For most of the world’s population, 2020 brought never-before-seen challenges, beginning with a global pandemic caused by a new coronavirus. As 2020 came to a close and 2021 dawned, the number of COVID-19 cases — along with deaths related to the disease — continued to climb.
The pandemic brought the trucking industry into the international spotlight as professional drivers put in countless hours on the road, working to provide hospitals and pharmacies with medical supplies, and grocery stores stocked with essentials (who could ever forget the great toilet-paper shortage?).
For most truck drivers, those hours spent on the road were “all in a day’s work.” Many were surprised when they were greeted with cheers as they made their deliveries. As 2020 progressed, some of that appreciation faded — but drivers continued to work behind the scenes, making sure vital supplies, as well as little luxuries, reached their destinations in a safe and timely manner.
On Sunday, December 13, 2020, truck drivers and other members of the transportation industry once again found themselves in the spotlight as the first shipments of a COVID-19 vaccine approved for emergency use in the U.S. by the Food and Drug Administration (FDA) departed Pfizer’s Portage, Michigan, facility. That day was the start of the biggest vaccination effort in U.S. history, an effort that health officials are encouraging the public to embrace.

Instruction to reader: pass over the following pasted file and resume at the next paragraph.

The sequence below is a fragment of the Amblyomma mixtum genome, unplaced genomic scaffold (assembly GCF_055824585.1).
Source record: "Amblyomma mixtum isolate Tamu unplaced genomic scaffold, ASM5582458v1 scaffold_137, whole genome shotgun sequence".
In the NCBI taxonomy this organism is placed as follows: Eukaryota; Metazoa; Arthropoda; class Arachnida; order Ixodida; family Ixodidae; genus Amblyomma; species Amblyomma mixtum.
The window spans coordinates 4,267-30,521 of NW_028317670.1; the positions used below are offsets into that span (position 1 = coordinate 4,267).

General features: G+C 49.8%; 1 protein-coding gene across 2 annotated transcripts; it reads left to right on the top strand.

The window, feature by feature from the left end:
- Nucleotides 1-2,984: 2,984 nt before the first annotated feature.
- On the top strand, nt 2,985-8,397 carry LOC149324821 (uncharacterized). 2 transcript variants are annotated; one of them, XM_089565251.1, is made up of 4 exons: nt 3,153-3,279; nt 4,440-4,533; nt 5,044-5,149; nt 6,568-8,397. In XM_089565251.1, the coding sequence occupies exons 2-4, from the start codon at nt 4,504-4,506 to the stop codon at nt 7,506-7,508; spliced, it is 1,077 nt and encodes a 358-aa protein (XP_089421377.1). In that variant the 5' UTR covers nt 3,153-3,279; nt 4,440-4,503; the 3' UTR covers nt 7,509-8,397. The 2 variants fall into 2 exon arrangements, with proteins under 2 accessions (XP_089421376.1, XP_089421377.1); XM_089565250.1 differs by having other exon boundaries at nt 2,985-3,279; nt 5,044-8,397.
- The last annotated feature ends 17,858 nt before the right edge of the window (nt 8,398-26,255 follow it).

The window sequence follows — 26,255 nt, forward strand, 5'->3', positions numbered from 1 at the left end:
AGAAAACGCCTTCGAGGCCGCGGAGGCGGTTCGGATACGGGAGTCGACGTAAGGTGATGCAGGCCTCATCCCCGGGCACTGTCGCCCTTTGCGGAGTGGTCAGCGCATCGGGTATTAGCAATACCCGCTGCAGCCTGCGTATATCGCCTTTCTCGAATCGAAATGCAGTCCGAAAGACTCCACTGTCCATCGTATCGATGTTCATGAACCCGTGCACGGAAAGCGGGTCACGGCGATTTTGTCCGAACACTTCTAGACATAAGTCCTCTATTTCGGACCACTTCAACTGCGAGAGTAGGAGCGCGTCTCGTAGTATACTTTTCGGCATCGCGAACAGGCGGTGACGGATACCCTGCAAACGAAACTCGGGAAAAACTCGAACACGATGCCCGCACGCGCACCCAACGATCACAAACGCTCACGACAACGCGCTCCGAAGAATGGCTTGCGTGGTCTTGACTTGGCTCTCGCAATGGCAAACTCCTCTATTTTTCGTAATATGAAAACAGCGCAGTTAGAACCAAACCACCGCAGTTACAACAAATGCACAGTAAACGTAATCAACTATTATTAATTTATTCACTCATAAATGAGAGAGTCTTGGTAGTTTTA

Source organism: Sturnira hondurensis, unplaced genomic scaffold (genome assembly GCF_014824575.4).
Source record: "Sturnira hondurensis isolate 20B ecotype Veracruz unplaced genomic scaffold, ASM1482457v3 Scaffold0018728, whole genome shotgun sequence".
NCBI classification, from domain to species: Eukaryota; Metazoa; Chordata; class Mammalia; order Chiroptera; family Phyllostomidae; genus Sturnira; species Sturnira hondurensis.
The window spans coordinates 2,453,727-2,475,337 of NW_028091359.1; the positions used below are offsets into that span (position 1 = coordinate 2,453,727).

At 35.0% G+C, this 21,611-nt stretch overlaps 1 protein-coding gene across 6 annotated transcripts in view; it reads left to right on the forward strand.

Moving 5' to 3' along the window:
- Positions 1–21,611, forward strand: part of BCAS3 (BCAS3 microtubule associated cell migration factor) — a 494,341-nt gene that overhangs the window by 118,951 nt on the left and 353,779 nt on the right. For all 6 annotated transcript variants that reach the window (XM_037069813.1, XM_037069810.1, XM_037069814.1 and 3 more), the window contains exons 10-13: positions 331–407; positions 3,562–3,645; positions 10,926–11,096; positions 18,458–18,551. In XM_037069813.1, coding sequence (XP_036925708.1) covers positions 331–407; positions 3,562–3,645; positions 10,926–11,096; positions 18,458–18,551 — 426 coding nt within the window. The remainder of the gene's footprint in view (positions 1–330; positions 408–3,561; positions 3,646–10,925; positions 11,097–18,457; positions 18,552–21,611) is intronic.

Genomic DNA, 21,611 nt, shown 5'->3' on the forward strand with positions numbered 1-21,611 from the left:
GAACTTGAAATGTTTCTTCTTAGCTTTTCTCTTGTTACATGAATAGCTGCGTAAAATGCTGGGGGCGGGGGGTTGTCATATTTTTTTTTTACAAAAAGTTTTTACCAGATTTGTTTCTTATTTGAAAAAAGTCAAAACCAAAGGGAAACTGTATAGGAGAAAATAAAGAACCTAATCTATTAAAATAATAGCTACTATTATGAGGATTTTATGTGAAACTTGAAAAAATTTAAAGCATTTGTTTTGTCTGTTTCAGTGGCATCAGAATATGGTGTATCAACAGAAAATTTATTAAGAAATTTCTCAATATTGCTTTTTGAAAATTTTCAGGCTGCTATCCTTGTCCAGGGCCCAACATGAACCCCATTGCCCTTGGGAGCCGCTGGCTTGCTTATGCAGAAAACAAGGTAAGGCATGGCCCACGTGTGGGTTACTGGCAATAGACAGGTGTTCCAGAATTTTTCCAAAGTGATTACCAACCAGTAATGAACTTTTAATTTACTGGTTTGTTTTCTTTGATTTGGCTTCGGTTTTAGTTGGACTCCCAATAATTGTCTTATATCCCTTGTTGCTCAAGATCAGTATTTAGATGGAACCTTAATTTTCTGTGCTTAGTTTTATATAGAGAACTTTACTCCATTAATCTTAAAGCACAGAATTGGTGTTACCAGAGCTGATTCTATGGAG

As transport trucks stood ready to distribute those first rounds of vaccine, Pfizer employees — dressed in bright yellow shirts, blue hard hats, and insulated gloves — worked quickly to pack vials into boxes and place them into freezer cases with dry ice. These cases, which were tracked with GPS sensors, then traveled via truck to the Gerald R. Ford International Airport in Grand Rapids, Michigan, to be loaded onto cargo planes for distribution around the U.S.
In addition to global ground carriers such as FedEx and UPS, Massachusetts-based Boyle Transportation was part of that December 13 vaccine rollout, with two teams of drivers participating in the first convoy to leave Pfizer’s Michigan facility.
“It was an honor for us to play a small role in that historic event,” said Boyle’s Company Co-president Andrew Boyle. “There were so many eyes watching, and people crying, seeing your vehicle go by — that’s quite a humbling experience.”
Since that December vaccine launch, the FDA has approved a second COVID-19 vaccine, this one manufactured by Massachusetts-based Moderna, and more vaccines are on the horizon as the coronavirus continues to mutate and spread.
According to the Centers for Disease Control and Prevention (CDC), Pfizer’s vaccine must be held at a frigid minus 112 to minus 76 degrees Fahrenheit. In comparison, Moderna’s vaccine can be held at a balmy minus 13 to minus 5 degrees Fahrenheit. The packaging, transport and administration of either vaccine relies on a complex web of suppliers of products ranging from glass vials to dry ice and freezer containers, and each item must be safely and quickly delivered to its destination.